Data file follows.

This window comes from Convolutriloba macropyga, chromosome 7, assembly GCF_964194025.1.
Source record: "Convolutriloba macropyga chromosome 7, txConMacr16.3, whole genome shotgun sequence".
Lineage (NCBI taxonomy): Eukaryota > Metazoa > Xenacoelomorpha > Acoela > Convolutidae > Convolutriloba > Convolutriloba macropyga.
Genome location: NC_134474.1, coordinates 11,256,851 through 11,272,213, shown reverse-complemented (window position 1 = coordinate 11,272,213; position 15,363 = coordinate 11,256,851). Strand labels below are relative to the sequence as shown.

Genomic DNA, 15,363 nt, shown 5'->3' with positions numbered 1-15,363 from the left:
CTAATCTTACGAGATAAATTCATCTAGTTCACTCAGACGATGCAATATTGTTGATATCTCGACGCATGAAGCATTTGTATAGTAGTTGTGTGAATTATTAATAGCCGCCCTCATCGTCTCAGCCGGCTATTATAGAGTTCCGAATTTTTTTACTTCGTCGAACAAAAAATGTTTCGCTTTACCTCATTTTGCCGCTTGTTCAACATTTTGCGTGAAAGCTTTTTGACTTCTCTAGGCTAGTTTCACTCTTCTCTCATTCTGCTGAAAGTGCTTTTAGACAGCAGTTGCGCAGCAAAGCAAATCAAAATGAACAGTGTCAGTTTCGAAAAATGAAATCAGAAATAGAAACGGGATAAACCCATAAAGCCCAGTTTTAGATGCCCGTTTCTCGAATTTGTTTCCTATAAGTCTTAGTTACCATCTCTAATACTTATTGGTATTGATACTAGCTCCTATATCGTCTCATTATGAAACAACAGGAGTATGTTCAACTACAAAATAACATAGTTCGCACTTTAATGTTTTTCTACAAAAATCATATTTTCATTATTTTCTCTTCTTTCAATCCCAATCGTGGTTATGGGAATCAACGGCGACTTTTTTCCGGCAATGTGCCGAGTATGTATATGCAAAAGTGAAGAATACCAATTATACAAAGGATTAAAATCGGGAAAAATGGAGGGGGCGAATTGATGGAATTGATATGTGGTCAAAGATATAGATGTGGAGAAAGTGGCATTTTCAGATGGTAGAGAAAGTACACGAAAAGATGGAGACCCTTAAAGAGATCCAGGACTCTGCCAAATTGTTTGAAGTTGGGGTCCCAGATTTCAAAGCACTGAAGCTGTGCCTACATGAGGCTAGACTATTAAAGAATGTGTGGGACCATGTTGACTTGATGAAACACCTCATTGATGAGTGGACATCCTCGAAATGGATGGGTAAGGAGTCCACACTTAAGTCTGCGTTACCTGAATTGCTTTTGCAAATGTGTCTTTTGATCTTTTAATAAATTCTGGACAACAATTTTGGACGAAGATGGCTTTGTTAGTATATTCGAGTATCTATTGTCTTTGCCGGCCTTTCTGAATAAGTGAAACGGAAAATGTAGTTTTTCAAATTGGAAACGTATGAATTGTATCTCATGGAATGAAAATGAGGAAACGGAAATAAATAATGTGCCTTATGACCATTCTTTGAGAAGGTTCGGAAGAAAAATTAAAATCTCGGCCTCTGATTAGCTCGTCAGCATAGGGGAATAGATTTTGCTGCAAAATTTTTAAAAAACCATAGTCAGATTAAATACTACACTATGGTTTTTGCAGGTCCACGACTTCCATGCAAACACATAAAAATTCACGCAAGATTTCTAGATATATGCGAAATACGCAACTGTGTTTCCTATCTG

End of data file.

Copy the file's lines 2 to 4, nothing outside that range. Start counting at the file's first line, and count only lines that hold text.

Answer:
Source record: "Convolutriloba macropyga chromosome 7, txConMacr16.3, whole genome shotgun sequence".
Lineage (NCBI taxonomy): Eukaryota > Metazoa > Xenacoelomorpha > Acoela > Convolutidae > Convolutriloba > Convolutriloba macropyga.
Genome location: NC_134474.1, coordinates 11,256,851 through 11,272,213, shown reverse-complemented (window position 1 = coordinate 11,272,213; position 15,363 = coordinate 11,256,851). Strand labels below are relative to the sequence as shown.